Jackson Hole News & Guide, 11/5/14
Here is a reality check that flies over the heads of most Americans when they think about wolves in the West: Today, for every live lobo that roams free and howls in our region, another has been shot, trapped, snared or otherwise destroyed by government agents in order to buy more human tolerance.
To those who say there are a lot of wolves out there on the landscape, the take-home message is, yes, but a lot have also been put down.
In 2014 four out of every five wolves inhabiting their historic evolutionary homeland in the northern Rockies did not have a negative encounter with a domestic non-native cow or sheep.
And of those that did, the vast, vast majority of encounters involved only a couple of predation incidents per animal, said Mike Jimenez, who oversees wolf management for the U.S. Fish and Wildlife Service.
Meanwhile, thousands upon thousands of cattle and sheep perished from inclement weather, disease and misadventure having nothing to do with predators, such as lightning, drowning, falling off cliffs or being struck by vehicles.
A year ago in South Dakota, 20,000 cows died in a freakish early-autumn snowstorm, along with 1,200 sheep and 300 horses.
The news of those losses was buried in the pages of most newspapers, yet today if just a single calf or lamb dies due to wolf predation it is likely to make the front page of local rural rags.
In his recent, excellent book “Wolfer,” Carter Niemeyer chronicles the warped bias against Canis lupus. Niemeyer worked for both the Fish and Wildlife Service and the federal agency known as Wildlife Services, and he killed more wolves than anyone else in modern history.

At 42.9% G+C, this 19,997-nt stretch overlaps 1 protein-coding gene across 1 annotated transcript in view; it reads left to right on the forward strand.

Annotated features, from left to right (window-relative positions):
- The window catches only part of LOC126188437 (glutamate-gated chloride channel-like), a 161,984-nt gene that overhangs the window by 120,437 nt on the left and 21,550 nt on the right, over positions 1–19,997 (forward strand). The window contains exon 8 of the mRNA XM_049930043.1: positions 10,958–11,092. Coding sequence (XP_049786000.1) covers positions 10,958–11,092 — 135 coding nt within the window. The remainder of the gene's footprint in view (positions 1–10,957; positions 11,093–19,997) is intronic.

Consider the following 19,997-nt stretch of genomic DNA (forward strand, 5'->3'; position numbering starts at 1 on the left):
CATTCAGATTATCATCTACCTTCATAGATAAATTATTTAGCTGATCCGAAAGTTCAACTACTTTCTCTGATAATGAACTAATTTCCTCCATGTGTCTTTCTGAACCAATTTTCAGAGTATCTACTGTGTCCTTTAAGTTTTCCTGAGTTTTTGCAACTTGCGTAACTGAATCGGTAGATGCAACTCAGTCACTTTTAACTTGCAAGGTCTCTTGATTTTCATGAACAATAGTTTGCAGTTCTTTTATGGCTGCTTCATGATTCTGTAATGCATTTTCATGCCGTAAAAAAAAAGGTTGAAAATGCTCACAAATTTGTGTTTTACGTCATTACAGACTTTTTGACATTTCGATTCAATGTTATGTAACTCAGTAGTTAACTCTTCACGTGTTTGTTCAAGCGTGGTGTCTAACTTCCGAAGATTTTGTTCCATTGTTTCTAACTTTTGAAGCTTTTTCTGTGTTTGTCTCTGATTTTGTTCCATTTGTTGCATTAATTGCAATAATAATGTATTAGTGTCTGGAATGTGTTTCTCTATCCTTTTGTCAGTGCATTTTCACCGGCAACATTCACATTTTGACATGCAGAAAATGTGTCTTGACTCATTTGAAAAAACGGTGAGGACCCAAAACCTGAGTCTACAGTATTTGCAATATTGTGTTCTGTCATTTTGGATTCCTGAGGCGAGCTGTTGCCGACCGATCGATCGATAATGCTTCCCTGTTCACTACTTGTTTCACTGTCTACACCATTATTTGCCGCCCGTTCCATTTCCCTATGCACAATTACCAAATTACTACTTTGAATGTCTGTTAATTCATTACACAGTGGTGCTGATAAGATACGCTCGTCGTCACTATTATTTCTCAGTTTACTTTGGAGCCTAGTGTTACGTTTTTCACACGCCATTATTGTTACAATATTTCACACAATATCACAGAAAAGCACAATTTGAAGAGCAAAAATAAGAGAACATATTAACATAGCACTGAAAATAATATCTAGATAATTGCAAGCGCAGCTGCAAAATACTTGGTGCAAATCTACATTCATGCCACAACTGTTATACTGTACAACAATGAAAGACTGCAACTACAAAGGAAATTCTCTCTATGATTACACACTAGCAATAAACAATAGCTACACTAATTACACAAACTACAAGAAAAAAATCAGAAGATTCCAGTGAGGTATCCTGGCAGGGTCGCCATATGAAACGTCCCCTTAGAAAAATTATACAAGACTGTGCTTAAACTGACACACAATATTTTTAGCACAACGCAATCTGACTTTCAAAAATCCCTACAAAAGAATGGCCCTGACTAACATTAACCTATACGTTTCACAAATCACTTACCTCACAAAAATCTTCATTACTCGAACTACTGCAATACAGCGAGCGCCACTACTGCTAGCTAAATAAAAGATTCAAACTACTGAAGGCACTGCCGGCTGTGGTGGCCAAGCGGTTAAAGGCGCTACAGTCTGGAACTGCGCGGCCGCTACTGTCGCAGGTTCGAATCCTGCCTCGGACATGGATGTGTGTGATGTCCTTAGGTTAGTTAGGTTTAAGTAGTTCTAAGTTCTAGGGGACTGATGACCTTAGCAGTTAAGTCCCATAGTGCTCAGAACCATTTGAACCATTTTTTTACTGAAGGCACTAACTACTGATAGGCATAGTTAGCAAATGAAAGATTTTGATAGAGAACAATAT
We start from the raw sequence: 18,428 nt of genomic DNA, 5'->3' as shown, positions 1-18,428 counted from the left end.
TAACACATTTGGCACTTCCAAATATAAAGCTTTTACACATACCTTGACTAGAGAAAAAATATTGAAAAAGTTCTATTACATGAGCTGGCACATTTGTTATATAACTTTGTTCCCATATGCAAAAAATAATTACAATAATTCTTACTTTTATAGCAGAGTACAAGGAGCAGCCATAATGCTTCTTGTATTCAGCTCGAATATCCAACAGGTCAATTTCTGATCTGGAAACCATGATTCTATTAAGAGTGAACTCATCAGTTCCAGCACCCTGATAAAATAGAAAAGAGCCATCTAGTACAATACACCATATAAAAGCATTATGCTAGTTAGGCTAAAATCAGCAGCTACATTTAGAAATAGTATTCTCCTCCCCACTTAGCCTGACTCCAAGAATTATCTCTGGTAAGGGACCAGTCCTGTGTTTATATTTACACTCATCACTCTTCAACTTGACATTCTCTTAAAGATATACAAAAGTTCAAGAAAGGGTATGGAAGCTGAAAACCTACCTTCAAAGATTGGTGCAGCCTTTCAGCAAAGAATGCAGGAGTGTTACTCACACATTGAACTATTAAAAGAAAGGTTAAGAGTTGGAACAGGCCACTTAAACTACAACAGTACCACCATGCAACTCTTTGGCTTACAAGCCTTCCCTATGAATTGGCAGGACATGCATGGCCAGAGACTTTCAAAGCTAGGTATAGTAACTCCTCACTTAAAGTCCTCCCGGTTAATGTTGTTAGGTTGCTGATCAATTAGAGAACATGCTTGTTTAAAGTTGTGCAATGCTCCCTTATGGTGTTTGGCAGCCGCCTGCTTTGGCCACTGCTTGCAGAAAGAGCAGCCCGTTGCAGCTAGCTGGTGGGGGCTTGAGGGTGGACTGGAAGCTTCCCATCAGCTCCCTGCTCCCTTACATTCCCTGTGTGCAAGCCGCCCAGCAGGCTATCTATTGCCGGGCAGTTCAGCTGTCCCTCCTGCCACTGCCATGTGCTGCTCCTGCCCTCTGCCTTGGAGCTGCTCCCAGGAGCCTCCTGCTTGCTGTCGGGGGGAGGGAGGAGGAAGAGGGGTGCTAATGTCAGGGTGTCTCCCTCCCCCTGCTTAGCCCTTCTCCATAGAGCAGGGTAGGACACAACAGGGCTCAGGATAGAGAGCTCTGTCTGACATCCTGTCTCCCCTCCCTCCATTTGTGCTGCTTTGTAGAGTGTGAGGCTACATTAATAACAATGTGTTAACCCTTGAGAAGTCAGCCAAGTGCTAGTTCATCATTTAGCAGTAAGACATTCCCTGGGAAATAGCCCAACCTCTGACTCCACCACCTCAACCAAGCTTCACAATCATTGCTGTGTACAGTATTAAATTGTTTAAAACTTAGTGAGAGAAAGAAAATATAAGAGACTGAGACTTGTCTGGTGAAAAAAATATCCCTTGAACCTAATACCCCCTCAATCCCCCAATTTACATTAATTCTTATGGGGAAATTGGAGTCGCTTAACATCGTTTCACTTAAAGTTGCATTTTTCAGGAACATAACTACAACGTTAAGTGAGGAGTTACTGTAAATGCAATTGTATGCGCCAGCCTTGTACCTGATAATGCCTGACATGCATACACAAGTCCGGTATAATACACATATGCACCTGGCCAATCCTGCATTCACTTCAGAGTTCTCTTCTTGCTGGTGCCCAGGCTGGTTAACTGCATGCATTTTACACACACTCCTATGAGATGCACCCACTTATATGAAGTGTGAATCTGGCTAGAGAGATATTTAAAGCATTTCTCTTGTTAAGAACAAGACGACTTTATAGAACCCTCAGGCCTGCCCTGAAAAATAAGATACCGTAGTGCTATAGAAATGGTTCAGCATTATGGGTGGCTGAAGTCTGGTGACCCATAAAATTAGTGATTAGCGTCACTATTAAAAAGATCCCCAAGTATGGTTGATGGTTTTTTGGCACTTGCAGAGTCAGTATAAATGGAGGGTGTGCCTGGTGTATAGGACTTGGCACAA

For the majority of ranchers in the northern Rockies, wolves are a nonissue, he says.
The same can be said of hunters who overwhelmingly enjoy high harvest success rates. In most locales there are far more elk in abundance and distribution across Wyoming, Montana and Idaho than there were a generation ago.
Most real hunters have come to accept wolves and reject the culturally induced hysteria that accompanies the animals. Only a few blowhards openly endorse the wanton violation of sacred state fish and game laws.
Outlaws who promote poaching of public wildlife and encourage others to adopt the practice of “shoot, shovel and shut up” are not worthy of being called sportsmen and sportswomen. Their attitude is also a violation of the North American model of wildlife management.
“Seeing the science, I never bought into the belief that wolves are wiping out the deer, elk and moose in the Northern Rockies,” Niemeyer says. “Wolves prey on all of these ungulate species, and in areas of high wolf density some localized elk herds are showing some declines. But most aren’t.”
“Overall,” he said, “elk are doing great in Idaho, Montana and Wyoming and are at or above management objectives according to fish and game reports based on big game surveys and trend studies.”
Niemeyer, who grew up hunting and fishing in the Midwest and brought that passion to the Rockies with him, also observes: “I know several veteran hunters who kill an elk every year because they hunt hard, walk far and get back into country where the elk are hiding. Hunters depend too much on mechanized hunting, like ATVs, to hunt big game and are partly to blame for big game being hard to find.”
He goes on: “It is unfortunate that the anti-wolf crowd is playing on the fears of people that wolves are killing all of the elk, spreading diseases and parasites and stalking kids at bus stops, which just isn’t true. And as for poachers, they are criminals. Period.”
During an interview, Niemeyer shared some thoughts about the millions of dollars that have been spent to eliminate native wildlife predators from public lands in order to make them safe for private cattle and sheep.
“I am a believer that predator control in the United States should be conducted differently on federal lands than on private land,” he said. “Private property rights should include the right to protect livestock from animal attacks, but on federal grazing leases I think livestock producers should make every effort to minimize losses to predators by using nonlethal deterrents.”
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